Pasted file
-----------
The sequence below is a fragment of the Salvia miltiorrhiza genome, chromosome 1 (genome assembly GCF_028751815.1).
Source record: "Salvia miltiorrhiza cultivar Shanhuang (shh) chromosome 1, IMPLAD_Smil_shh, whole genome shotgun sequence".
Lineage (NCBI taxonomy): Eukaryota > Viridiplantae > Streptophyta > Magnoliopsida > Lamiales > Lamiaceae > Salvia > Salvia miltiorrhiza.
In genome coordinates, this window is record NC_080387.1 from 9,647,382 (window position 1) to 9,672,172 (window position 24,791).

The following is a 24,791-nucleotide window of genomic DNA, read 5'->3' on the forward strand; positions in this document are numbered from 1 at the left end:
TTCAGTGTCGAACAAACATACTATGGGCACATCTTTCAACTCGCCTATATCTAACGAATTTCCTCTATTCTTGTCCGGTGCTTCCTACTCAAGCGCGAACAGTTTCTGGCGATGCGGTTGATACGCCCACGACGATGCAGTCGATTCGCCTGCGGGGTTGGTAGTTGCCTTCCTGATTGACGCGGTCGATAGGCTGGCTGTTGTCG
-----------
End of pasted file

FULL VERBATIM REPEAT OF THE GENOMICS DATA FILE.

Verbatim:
The sequence below is a fragment of the Salvia miltiorrhiza genome, chromosome 1 (genome assembly GCF_028751815.1).
Source record: "Salvia miltiorrhiza cultivar Shanhuang (shh) chromosome 1, IMPLAD_Smil_shh, whole genome shotgun sequence".
Lineage (NCBI taxonomy): Eukaryota > Viridiplantae > Streptophyta > Magnoliopsida > Lamiales > Lamiaceae > Salvia > Salvia miltiorrhiza.
In genome coordinates, this window is record NC_080387.1 from 9,647,382 (window position 1) to 9,672,172 (window position 24,791).

The following is a 24,791-nucleotide window of genomic DNA, read 5'->3' on the forward strand; positions in this document are numbered from 1 at the left end:
TTCAGTGTCGAACAAACATACTATGGGCACATCTTTCAACTCGCCTATATCTAACGAATTTCCTCTATTCTTGTCCGGTGCTTCCTACTCAAGCGCGAACAGTTTCTGGCGATGCGGTTGATACGCCCACGACGATGCAGTCGATTCGCCTGCGGGGTTGGTAGTTGCCTTCCTGATTGACGCGGTCGATAGGCTGGCTGTTGTCG